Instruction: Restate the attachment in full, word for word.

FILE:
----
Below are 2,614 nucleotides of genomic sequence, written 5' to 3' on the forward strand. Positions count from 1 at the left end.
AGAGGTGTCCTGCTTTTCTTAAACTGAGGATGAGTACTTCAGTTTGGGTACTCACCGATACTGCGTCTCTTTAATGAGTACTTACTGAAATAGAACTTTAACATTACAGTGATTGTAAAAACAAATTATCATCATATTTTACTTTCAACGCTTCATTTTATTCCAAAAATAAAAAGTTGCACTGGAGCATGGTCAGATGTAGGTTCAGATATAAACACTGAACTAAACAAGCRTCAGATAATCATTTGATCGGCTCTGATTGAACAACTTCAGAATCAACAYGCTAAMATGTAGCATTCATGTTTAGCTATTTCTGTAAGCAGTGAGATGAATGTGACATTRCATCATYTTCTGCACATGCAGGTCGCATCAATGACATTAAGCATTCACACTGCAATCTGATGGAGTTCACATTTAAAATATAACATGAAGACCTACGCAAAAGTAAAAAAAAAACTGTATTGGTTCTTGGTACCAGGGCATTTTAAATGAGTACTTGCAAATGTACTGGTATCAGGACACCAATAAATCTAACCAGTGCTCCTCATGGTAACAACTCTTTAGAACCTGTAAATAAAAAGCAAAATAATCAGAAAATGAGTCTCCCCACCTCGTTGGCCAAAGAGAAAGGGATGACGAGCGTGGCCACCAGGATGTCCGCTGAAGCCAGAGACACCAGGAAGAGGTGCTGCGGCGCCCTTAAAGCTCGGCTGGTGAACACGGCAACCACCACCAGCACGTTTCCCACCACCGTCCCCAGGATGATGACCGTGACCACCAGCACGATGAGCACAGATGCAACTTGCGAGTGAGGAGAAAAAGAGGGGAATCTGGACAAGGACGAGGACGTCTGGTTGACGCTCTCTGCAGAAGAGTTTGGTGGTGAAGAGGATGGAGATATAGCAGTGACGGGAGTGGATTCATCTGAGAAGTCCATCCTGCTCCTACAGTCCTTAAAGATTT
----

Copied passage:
Below are 2,614 nucleotides of genomic sequence, written 5' to 3' on the forward strand. Positions count from 1 at the left end.
AGAGGTGTCCTGCTTTTCTTAAACTGAGGATGAGTACTTCAGTTTGGGTACTCACCGATACTGCGTCTCTTTAATGAGTACTTACTGAAATAGAACTTTAACATTACAGTGATTGTAAAAACAAATTATCATCATATTTTACTTTCAACGCTTCATTTTATTCCAAAAATAAAAAGTTGCACTGGAGCATGGTCAGATGTAGGTTCAGATATAAACACTGAACTAAACAAGCRTCAGATAATCATTTGATCGGCTCTGATTGAACAACTTCAGAATCAACAYGCTAAMATGTAGCATTCATGTTTAGCTATTTCTGTAAGCAGTGAGATGAATGTGACATTRCATCATYTTCTGCACATGCAGGTCGCATCAATGACATTAAGCATTCACACTGCAATCTGATGGAGTTCACATTTAAAATATAACATGAAGACCTACGCAAAAGTAAAAAAAAAACTGTATTGGTTCTTGGTACCAGGGCATTTTAAATGAGTACTTGCAAATGTACTGGTATCAGGACACCAATAAATCTAACCAGTGCTCCTCATGGTAACAACTCTTTAGAACCTGTAAATAAAAAGCAAAATAATCAGAAAATGAGTCTCCCCACCTCGTTGGCCAAAGAGAAAGGGATGACGAGCGTGGCCACCAGGATGTCCGCTGAAGCCAGAGACACCAGGAAGAGGTGCTGCGGCGCCCTTAAAGCTCGGCTGGTGAACACGGCAACCACCACCAGCACGTTTCCCACCACCGTCCCCAGGATGATGACCGTGACCACCAGCACGATGAGCACAGATGCAACTTGCGAGTGAGGAGAAAAAGAGGGGAATCTGGACAAGGACGAGGACGTCTGGTTGACGCTCTCTGCAGAAGAGTTTGGTGGTGAAGAGGATGGAGATATAGCAGTGACGGGAGTGGATTCATCTGAGAAGTCCATCCTGCTCCTACAGTCCTTAAAGATTT